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|People watch a TV news programme showing a file image of a missile launch conducted by North Korea, at the Seoul Railway Station in Seoul, South Korea. ( Photo source AP /Ahn Young-joon)|
The meeting has been scheduled in principle for Tuesday afternoon, according to the UN mission of Uruguay, which currently holds the council's presidency.
North Korea launched a ballistic missile early on Sunday in what was seen as a challenge to South Korea's new President Moon Jae-In, a liberal who has said he wants to ease tensions with the North.
It was the North's second missile firing in two weeks, and came amid mounting international concern over Pyongyang's progress in developing nuclear weapons that could be carried by long-range missiles.
The latest projectile, launched from a military base in Kusong near the country's northwest coast, travelled some 700 kilometres before landing in the Sea of Japan.
"There are no excuses that justify N. Korea's actions," Nikki Haley, the US ambassador to the UN, tweeted. "This was close to home for Russia. China can't expect dialogue. This threat is real."
In Brussels, NATO spokeswoman Oana Lungescu called Pyongyang's move "a new flagrant breach of a series of United Nations Security Council Resolutions," constituting "a threat to international peace and security."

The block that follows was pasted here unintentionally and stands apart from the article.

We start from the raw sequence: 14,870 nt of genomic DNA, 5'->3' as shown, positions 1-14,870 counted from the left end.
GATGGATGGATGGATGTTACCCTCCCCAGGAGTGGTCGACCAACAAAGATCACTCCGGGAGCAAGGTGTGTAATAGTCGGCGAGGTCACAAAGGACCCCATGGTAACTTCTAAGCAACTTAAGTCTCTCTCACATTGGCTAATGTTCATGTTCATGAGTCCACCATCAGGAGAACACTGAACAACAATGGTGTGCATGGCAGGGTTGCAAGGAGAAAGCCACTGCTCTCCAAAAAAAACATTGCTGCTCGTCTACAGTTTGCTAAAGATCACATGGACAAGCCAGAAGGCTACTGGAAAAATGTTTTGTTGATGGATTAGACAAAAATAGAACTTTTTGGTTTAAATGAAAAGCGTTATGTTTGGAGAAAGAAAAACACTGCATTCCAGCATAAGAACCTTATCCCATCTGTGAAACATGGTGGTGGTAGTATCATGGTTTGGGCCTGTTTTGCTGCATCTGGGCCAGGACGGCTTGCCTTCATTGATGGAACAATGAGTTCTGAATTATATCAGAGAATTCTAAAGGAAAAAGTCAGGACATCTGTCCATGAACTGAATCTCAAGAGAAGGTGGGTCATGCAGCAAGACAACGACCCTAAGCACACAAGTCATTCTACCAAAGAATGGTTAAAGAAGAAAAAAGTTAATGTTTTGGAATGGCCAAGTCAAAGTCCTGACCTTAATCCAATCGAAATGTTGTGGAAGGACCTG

And EU foreign affairs spokeswoman Maja Kocijancic denounced the launch as "a threat to international peace and security (that could) further aggravate tensions in the region at a time when de-escalation is instead needed."
For weeks, the Trump administration has been demanding a tightening of sanctions against the North and urging a tougher stance by Beijing, Pyongyang's principal ally.
Haley said on ABC that North Korean leader Kim Jong-Un was "in a state of paranoia."
"And so what we're going to do is continue to tighten the screws," she said. "He feels it. He absolutely feels it. And we're going to continue, whether it's sanctions, whether it's press statements, anything that we have to do."
US President Donald Trump issued a brief statement calling for tougher sanctions. "Let this latest provocation serve as a call for all nations to implement far stronger sanctions against North Korea," he said.
The US Treasury indicated it was examining all possible means to cut off international financing to Pyongyang.
But the strong focus on sanctions seemed to be a step away from the more threatening language Trump had used earlier in the year, when he sent a US Navy strike group steaming toward Korean waters and pointedly refused to take the military option off the table.